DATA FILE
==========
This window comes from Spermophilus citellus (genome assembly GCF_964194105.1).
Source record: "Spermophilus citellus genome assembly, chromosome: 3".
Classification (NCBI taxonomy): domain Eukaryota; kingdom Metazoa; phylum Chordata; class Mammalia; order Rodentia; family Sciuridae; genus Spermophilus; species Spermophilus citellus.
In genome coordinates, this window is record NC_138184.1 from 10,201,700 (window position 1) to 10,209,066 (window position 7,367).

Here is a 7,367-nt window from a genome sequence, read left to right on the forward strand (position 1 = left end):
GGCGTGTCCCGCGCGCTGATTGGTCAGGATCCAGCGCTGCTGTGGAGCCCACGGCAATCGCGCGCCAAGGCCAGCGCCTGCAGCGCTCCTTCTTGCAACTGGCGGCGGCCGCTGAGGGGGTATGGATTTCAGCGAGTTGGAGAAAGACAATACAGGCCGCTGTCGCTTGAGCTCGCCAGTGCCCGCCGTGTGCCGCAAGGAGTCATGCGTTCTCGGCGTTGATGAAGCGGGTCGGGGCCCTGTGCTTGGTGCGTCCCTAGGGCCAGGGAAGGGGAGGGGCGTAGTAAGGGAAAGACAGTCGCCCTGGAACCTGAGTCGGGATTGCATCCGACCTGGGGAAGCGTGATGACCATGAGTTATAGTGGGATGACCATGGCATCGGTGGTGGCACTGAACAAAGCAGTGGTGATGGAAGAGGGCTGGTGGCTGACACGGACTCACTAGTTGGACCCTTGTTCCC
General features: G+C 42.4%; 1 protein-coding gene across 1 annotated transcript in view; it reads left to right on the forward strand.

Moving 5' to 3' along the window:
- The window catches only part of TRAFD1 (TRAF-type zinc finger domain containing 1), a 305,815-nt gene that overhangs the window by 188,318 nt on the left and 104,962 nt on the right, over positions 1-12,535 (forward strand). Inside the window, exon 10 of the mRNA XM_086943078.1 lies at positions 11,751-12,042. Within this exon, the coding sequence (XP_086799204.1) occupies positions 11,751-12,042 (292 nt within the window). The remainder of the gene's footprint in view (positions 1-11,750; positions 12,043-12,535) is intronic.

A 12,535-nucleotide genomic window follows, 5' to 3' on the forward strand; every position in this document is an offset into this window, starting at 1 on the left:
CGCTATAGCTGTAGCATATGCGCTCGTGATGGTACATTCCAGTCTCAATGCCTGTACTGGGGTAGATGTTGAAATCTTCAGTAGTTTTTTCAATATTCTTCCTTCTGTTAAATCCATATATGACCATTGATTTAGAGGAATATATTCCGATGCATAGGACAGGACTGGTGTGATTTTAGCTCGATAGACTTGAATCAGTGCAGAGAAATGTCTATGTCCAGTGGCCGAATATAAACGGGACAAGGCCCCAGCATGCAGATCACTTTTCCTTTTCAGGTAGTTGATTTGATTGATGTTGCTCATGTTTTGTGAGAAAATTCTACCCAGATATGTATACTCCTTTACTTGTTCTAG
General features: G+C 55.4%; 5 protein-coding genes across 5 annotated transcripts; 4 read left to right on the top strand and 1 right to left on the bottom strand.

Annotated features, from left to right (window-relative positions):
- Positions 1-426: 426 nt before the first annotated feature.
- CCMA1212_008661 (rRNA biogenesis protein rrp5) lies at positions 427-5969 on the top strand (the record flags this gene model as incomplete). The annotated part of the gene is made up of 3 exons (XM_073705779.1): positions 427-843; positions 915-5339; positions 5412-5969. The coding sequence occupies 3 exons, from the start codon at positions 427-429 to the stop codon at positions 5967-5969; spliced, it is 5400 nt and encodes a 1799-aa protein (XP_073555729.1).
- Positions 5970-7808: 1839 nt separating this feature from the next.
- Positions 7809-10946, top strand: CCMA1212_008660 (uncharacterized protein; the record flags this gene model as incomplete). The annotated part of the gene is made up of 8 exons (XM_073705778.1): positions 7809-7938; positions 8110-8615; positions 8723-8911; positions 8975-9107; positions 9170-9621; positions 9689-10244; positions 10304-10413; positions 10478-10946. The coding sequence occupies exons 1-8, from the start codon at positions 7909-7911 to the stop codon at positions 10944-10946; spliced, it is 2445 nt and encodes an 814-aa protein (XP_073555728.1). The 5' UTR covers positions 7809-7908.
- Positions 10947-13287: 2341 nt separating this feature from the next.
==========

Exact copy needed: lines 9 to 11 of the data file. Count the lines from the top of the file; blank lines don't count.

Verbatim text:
- The window catches only part of TRAFD1 (TRAF-type zinc finger domain containing 1), a 305,815-nt gene that overhangs the window by 188,318 nt on the left and 104,962 nt on the right, over positions 1-12,535 (forward strand). Inside the window, exon 10 of the mRNA XM_086943078.1 lies at positions 11,751-12,042. Within this exon, the coding sequence (XP_086799204.1) occupies positions 11,751-12,042 (292 nt within the window). The remainder of the gene's footprint in view (positions 1-11,750; positions 12,043-12,535) is intronic.

A 12,535-nucleotide genomic window follows, 5' to 3' on the forward strand; every position in this document is an offset into this window, starting at 1 on the left:
CGCTATAGCTGTAGCATATGCGCTCGTGATGGTACATTCCAGTCTCAATGCCTGTACTGGGGTAGATGTTGAAATCTTCAGTAGTTTTTTCAATATTCTTCCTTCTGTTAAATCCATATATGACCATTGATTTAGAGGAATATATTCCGATGCATAGGACAGGACTGGTGTGATTTTAGCTCGATAGACTTGAATCAGTGCAGAGAAATGTCTATGTCCAGTGGCCGAATATAAACGGGACAAGGCCCCAGCATGCAGATCACTTTTCCTTTTCAGGTAGTTGATTTGATTGATGTTGCTCATGTTTTGTGAGAAAATTCTACCCAGATATGTATACTCCTTTACTTGTTCTAG